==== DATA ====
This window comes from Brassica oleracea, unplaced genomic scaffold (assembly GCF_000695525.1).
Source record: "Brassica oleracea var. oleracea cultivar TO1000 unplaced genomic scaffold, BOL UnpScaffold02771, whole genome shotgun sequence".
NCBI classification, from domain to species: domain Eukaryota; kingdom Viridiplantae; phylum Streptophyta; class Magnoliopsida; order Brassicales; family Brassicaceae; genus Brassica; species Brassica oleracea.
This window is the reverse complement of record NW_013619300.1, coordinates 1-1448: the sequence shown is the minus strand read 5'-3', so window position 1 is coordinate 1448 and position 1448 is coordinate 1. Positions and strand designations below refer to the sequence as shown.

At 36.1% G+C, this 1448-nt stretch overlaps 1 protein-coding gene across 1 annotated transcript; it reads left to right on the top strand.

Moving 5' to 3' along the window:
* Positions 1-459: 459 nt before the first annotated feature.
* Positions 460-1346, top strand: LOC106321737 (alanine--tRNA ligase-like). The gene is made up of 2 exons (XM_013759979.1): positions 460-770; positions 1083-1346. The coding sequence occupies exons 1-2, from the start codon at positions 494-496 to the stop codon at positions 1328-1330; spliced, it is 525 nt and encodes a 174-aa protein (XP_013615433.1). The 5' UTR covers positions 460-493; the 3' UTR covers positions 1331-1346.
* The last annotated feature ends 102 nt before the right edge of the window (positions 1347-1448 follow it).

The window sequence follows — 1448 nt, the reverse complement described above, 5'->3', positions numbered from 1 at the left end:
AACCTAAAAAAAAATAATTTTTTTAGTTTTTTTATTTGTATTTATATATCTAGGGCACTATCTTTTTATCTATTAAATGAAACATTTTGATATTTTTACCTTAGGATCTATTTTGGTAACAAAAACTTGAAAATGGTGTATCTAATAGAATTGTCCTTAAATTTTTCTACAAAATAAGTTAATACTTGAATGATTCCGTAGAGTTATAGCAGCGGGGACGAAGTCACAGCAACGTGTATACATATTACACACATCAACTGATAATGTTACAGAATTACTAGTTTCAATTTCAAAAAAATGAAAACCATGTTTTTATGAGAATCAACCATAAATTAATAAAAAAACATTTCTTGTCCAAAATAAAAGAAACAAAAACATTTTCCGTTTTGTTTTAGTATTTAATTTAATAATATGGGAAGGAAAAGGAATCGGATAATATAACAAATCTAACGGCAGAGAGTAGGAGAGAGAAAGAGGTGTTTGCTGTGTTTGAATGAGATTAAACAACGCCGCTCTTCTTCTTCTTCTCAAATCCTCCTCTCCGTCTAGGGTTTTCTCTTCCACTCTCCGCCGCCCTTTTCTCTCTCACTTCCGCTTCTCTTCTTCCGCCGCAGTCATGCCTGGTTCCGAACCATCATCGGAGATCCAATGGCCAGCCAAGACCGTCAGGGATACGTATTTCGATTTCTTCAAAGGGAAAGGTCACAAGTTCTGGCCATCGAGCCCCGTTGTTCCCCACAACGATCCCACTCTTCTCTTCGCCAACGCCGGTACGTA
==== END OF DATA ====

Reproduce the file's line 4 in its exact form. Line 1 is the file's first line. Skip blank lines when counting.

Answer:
This window is the reverse complement of record NW_013619300.1, coordinates 1-1448: the sequence shown is the minus strand read 5'-3', so window position 1 is coordinate 1448 and position 1448 is coordinate 1. Positions and strand designations below refer to the sequence as shown.